A grape by any other name...
On some of Vignobles Arbeau's labels for their varietal wines, they've come up with the clever concept of listing all the different names of that grape on it. In their neck of the woods of southwest France, Braucol is the common name for the little known Fer Servadou grape. Dark-skinned, it is used mostly in blends to add color or to temper more tannic grapes like Tannat. Arbeau's Braucol is grown on hillside vineyards in the appellation Gaillac, but because of the fanciful label, Comté Tolosan IGP, a broad regional designation, is used instead.
Vignobles Arbeau traces their vinous roots back to 1878. Today the estate is run by siblings, Anne and Géraud Arbeau. After farming sustainably for decades, they took the steps necessary to become fully certified organic.
The On L'Appelle Braucol, which translates to "We Call It Braucol", is medium-bodied with distinctive fruit flavors of blackberry, Morello cherries and fig. The aromatic notes include peony and violet with some spice. I wouldn't describe it as rugged, as the mouthfeel is supple, but it does have an earthy quality. The Arbeau Braucol is fermented in tank and is lightly filtrated to preserve the fruitiness.
In researching Braucol, a grape I was not familiar with before tasting Arbeau's On L'Appelle Braucol, I read several articles that made the case that the wines from South West France are perhaps the most least known of all of France. Some hypothesize that because the region did not have an accessible major seaport to the east (Mediterranean Sea), historically growers and vignerons had to ship their wines north to the port at Bordeaux. Wine merchants there had their own wines to sell and enacted a series of policies to squelch competition from other regions. The producers of South West France were at the mercy of the Bordelais and thus struggled to establish a reputation for their wines abroad.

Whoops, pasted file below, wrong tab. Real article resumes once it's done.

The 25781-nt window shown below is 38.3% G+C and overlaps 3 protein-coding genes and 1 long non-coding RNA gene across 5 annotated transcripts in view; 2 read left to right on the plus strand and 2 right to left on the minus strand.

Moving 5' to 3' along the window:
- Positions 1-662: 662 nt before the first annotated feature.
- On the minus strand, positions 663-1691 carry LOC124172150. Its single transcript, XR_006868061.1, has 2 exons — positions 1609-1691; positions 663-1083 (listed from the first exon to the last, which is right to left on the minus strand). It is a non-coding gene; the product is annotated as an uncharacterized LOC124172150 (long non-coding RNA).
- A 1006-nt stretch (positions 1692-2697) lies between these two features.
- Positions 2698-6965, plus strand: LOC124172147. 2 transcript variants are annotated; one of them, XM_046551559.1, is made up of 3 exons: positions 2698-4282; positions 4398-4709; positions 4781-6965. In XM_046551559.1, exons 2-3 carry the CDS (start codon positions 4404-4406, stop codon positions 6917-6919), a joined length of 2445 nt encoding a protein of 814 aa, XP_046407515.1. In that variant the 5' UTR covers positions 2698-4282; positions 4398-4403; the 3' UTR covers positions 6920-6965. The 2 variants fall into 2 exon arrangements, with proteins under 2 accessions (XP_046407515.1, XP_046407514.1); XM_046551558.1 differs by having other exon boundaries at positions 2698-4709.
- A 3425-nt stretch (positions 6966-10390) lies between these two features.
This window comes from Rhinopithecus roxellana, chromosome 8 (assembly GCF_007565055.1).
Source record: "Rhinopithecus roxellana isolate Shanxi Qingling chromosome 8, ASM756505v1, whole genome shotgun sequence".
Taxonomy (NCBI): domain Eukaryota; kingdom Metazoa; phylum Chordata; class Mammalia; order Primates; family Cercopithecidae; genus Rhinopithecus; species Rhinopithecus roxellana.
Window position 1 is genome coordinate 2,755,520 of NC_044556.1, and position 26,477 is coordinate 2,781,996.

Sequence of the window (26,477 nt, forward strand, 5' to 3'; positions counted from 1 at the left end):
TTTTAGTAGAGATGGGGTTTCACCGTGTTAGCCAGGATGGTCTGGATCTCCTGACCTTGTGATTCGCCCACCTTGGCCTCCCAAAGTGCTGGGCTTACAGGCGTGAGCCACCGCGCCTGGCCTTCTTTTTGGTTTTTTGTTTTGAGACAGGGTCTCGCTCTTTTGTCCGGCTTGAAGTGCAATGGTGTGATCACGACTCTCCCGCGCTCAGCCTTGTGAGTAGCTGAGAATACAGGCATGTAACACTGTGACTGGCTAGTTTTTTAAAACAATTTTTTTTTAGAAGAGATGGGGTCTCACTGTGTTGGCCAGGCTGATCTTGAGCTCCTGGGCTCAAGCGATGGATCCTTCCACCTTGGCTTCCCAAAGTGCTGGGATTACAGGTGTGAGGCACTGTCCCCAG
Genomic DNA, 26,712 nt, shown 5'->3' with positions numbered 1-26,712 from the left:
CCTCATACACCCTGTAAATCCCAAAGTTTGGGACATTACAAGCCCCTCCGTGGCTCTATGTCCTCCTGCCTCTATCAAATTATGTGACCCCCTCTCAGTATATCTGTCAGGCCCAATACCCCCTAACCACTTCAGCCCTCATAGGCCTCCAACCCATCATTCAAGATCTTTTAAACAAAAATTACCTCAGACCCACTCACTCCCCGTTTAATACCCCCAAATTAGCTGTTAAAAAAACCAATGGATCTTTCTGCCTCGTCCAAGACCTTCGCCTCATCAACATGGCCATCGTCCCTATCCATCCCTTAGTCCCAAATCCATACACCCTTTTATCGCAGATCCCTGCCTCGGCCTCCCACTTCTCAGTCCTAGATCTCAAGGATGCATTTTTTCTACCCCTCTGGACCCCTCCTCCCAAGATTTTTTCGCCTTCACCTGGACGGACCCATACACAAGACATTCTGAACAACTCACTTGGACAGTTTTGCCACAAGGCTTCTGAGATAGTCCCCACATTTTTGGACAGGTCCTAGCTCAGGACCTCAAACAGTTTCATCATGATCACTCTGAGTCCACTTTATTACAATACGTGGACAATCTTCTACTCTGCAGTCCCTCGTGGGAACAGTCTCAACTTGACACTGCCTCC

I was charmed by Arbeau's Braucol as it displays briary berry flavors in a pleasant, medium-bodied frame. I made a rice pilaf with lamb riblets, a type of Uzbekistan Plov, that was a great match for it. Though the lamb provided meaty protein, a hearty and tannic red would have been too much for the dish. The Braucol delivered both fruit and spice without overpowering the pilaf. Looking to the regional cuisine of Gaillac, I plan to take this wine out for spin with some pork sausages and baked beans. Anyone who is inclined to making a proper Cassoulet should consider serving the Braucol with it!
- Anya Balistreri